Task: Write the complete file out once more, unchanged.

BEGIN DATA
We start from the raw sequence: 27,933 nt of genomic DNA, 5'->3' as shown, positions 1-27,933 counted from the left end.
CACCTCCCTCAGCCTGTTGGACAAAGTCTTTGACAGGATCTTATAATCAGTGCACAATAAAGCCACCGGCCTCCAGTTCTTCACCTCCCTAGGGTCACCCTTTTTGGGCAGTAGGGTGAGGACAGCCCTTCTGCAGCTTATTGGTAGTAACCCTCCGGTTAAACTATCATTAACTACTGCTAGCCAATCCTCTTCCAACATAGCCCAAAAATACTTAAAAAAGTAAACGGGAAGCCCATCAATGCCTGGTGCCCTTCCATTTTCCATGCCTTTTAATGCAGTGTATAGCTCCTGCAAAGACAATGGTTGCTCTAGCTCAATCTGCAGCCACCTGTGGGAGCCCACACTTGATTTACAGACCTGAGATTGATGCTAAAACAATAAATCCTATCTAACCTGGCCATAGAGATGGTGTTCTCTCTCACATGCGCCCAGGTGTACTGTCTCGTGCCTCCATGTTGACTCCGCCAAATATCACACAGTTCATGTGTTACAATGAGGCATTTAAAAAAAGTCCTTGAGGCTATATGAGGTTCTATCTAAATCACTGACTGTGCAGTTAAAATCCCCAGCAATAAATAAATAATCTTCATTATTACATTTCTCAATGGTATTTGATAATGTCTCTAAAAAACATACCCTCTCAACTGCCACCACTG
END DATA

We start from the raw sequence: 27,933 nt of genomic DNA, 5'->3' as shown, positions 1-27,933 counted from the left end.
CACCTCCCTCAGCCTGTTGGACAAAGTCTTTGACAGGATCTTATAATCAGTGCACAATAAAGCCACCGGCCTCCAGTTCTTCACCTCCCTAGGGTCACCCTTTTTGGGCAGTAGGGTGAGGACAGCCCTTCTGCAGCTTATTGGTAGTAACCCTCCGGTTAAACTATCATTAACTACTGCTAGCCAATCCTCTTCCAACATAGCCCAAAAATACTTAAAAAAGTAAACGGGAAGCCCATCAATGCCTGGTGCCCTTCCATTTTCCATGCCTTTTAATGCAGTGTATAGCTCCTGCAAAGACAATGGTTGCTCTAGCTCAATCTGCAGCCACCTGTGGGAGCCCACACTTGATTTACAGACCTGAGATTGATGCTAAAACAATAAATCCTATCTAACCTGGCCATAGAGATGGTGTTCTCTCTCACATGCGCCCAGGTGTACTGTCTCGTGCCTCCATGTTGACTCCGCCAAATATCACACAGTTCATGTGTTACAATGAGGCATTTAAAAAAAGTCCTTGAGGCTATATGAGGTTCTATCTAAATCACTGACTGTGCAGTTAAAATCCCCAGCAATAAATAAATAATCTTCATTATTACATTTCTCAATGGTATTTGATAATGTCTCTAAAAAACATACCCTCTCAACTGCCACCACTG